January 9, 2008

Peeling off the shell

You remember learning about all those various bugs and crustaceans who carry their skeletons around on their backs? Spineless little creatures they are. I begin to think that I was brought up to have an exoskeleton. Lest you start commenting on the state of my skin and start offering moisturizers let me explain. You might say I had a pretty successful college career. Scholarship girl, super high GPA, summa cum laude graduate with a paid ride to grad school, and one of the darlings of my academic department. On top of that I was homeschooled, and we all know that homeschoolers are some of the most intensely self motivated people on the planet. I would have told you that myself. Despite what you might have heard to the contrary I was a fairly decent kid as well. In other words, by appearances I wasn't much of a slouch. However, I've come to see that appearances can really, really, sucker-bet you lie. You must understand that I bought into a lot of that description. I tended to credit my professor's creative powers when I read their recommendations (although I might add that my friends didn't), but overall I would have accepted that general picture of myself. Looking back though I see that I really had very little positive momentum. I didn't have to. Everyone else was pushing me along. Grades, chores, and even acceptance where all rigidly enforced. My single B became an echoing example of what might happen if I ever let my guard down again (or took a class somewhat over my head). I worked hard not because A's were a goal so much as an absolute necessity. I did my chores so that I might say (if even to myself) I wasn't a complete dead weight on the family -that I did in a way earn some place there. Acceptance? Toe the line or else kid. Keep your mouth shut, your head down, and get by as best you can. Fear, guilt, and the necessity of success where primary motivators during that time. The thing about them though was that although they provoked action they didn't create momentum. When you're motivated by fear you stop when a. you've met the bare requirements to appease or b. you come to a point where the effort to appease isn't worth it anymore and you resign yourself to living with wrath and failure. Guilt works about the same way. If you can never get enough done to assuage the guilt then you might as well save yourself the effort. The necessity of success is rather more nuanced I believe, but it's still confining and debilitating.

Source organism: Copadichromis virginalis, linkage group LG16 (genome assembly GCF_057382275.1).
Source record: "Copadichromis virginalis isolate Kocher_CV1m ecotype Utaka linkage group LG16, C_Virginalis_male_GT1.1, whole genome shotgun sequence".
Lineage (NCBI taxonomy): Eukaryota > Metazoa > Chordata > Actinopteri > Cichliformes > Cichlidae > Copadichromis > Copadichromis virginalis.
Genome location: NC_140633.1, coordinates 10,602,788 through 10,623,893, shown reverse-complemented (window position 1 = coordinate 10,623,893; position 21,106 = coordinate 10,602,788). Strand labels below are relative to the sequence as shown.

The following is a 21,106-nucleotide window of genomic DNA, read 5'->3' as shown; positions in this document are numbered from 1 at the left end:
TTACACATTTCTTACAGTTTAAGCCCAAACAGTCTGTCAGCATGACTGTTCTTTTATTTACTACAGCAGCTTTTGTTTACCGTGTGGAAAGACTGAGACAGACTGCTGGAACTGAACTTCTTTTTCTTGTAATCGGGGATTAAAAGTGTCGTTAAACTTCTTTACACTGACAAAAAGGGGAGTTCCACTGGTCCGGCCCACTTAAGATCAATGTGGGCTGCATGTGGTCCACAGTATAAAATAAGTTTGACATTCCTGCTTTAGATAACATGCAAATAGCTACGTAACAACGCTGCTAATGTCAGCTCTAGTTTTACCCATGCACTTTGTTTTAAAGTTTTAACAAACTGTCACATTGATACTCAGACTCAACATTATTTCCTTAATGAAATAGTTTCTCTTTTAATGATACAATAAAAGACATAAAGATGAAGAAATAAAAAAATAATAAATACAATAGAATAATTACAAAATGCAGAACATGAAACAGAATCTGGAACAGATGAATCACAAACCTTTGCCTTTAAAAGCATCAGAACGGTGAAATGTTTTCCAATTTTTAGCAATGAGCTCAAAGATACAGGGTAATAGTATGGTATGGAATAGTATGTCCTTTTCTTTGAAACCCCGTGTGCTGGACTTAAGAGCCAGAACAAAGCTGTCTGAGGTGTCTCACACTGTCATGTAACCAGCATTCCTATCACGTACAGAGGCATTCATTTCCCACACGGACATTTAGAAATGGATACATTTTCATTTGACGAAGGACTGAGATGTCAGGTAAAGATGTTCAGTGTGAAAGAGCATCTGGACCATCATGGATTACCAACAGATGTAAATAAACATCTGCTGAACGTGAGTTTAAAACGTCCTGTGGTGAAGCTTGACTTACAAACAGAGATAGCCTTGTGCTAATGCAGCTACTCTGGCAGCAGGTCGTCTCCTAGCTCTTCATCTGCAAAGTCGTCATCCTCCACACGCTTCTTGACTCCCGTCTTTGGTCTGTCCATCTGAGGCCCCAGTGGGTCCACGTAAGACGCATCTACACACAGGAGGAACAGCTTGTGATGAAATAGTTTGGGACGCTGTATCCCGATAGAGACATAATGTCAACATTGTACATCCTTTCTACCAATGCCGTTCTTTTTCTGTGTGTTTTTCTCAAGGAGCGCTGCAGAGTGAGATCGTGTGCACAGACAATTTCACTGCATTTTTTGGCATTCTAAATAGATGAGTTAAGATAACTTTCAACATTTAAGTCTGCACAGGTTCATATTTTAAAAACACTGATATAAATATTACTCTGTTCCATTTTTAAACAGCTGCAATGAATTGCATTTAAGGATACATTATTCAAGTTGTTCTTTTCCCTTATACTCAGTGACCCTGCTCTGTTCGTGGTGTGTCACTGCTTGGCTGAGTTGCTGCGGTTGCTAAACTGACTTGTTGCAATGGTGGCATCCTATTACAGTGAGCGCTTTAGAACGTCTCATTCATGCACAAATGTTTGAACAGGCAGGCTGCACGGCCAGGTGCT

The point I wish to make here is that I had so much pressure holding me up and pushing me forward that my reaction (especially with regard to fear and guilt as motivators) was resist the pressure and hang back against it in effort to make a breathing space. My movement might have been forward, but much of momentum was zero or negative. Here's another image for you. Imagine a a thin paperback or a children's Golden Book held up between two larger books. It's secure, stable, and upright. Now imagine taking those supporting books away. It's probably going to flop over. Now think about me. All my life hedged about by pressures and necessities. All of a sudden (thank God for Allen) they go away. Oh I hear echoes of them, but the pressures aren't physically, daily, in my face running my life. In fact the opposite is occurring. Without the accustomed pressure though I flop over and end up kicking my legs in the air trying to get upright again. However, my hard exoskeleton of relentless achievement and parental demands isn't there to hold me up in my accustomed position. So I fall down again. By this time Allen is really confused, and I'm not exactly understanding this myself. And we do that for a few dozen weeks until the lights blink back on, and we can see the bits of my discarded shell scattered around the living room. All this to say -Mom's please give your children backbones instead of shells. All my life I never really had to develop the basic backbone that lets a girl decide when's a good time to go to bed. All this was decided for me. My grades, my temperament (selfish they said), my profession, my fitness as a wife and mother, my ability to cook, and even how much of my money I could/should spend on my own wedding dress were all largely predetermined and dictated to me in words if not in actions. Having broken out of a lot of that I realize that even if I do have a leg to stand on there's not much in the way of skeleton holding that leg up. It's getting better though. I'm just going to have to be patient while I wait for my new spine to grow in and make sure not to confuse limping on crutches for running on whole legs.

I do wonder though. Where would I be today and what would my past look like if I'd been taught to run like a woman instead of crawl like a spider. Moms out there. Seriously. Teach your children to run.

No comments: